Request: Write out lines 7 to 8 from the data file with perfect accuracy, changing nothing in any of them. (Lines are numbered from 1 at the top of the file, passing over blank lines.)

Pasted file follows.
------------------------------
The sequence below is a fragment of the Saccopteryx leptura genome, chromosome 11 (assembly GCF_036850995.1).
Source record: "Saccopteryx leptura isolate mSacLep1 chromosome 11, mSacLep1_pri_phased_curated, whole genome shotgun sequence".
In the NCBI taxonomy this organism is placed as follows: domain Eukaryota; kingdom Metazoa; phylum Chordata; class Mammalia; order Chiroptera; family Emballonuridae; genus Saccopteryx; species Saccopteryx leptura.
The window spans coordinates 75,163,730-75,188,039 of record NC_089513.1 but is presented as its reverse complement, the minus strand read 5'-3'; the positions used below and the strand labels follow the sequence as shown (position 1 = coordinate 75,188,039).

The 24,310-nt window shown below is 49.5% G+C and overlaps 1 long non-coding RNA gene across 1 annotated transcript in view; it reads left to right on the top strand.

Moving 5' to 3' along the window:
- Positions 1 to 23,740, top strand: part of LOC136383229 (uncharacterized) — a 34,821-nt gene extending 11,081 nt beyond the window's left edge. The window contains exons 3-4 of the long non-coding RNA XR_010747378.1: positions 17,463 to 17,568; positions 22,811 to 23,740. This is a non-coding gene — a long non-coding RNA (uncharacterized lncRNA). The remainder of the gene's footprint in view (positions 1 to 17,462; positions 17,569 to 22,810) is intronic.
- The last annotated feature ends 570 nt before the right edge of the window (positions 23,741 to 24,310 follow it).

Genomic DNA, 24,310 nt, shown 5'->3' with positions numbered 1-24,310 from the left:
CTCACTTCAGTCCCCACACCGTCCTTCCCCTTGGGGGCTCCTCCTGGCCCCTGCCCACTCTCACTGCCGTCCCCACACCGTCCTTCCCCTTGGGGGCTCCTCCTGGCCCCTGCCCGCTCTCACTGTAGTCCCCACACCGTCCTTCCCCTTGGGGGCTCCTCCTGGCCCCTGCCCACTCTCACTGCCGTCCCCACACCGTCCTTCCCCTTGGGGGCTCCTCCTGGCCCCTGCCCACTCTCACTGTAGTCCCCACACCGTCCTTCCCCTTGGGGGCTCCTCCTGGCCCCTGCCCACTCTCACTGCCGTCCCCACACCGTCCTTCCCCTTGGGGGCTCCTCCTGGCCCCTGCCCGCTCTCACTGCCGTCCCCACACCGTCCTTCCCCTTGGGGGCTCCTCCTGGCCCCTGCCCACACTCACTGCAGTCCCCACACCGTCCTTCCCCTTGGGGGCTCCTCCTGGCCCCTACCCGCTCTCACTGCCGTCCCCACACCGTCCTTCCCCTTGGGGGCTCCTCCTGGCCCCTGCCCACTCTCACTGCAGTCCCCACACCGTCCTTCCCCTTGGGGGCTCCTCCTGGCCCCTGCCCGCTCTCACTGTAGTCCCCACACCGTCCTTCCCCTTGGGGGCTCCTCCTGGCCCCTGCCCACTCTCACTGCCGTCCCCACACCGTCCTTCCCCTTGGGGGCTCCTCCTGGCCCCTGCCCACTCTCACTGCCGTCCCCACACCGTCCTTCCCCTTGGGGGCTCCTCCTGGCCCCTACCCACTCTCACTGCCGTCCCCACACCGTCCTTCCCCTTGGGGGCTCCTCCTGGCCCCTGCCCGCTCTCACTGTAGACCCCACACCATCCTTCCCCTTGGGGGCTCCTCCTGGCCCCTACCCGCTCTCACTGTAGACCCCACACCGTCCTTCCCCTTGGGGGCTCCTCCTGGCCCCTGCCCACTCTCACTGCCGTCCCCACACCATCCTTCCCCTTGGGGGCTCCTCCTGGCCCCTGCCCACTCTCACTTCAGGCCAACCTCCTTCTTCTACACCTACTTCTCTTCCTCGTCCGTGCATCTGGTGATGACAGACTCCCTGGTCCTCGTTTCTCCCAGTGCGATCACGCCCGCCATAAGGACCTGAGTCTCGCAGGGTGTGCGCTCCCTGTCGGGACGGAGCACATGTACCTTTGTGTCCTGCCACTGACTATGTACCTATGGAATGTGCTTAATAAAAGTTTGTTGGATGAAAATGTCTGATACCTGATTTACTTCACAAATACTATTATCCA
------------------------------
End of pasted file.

- Positions 1 to 23,740, top strand: part of LOC136383229 (uncharacterized) — a 34,821-nt gene extending 11,081 nt beyond the window's left edge. The window contains exons 3-4 of the long non-coding RNA XR_010747378.1: positions 17,463 to 17,568; positions 22,811 to 23,740. This is a non-coding gene — a long non-coding RNA (uncharacterized lncRNA). The remainder of the gene's footprint in view (positions 1 to 17,462; positions 17,569 to 22,810) is intronic.
- The last annotated feature ends 570 nt before the right edge of the window (positions 23,741 to 24,310 follow it).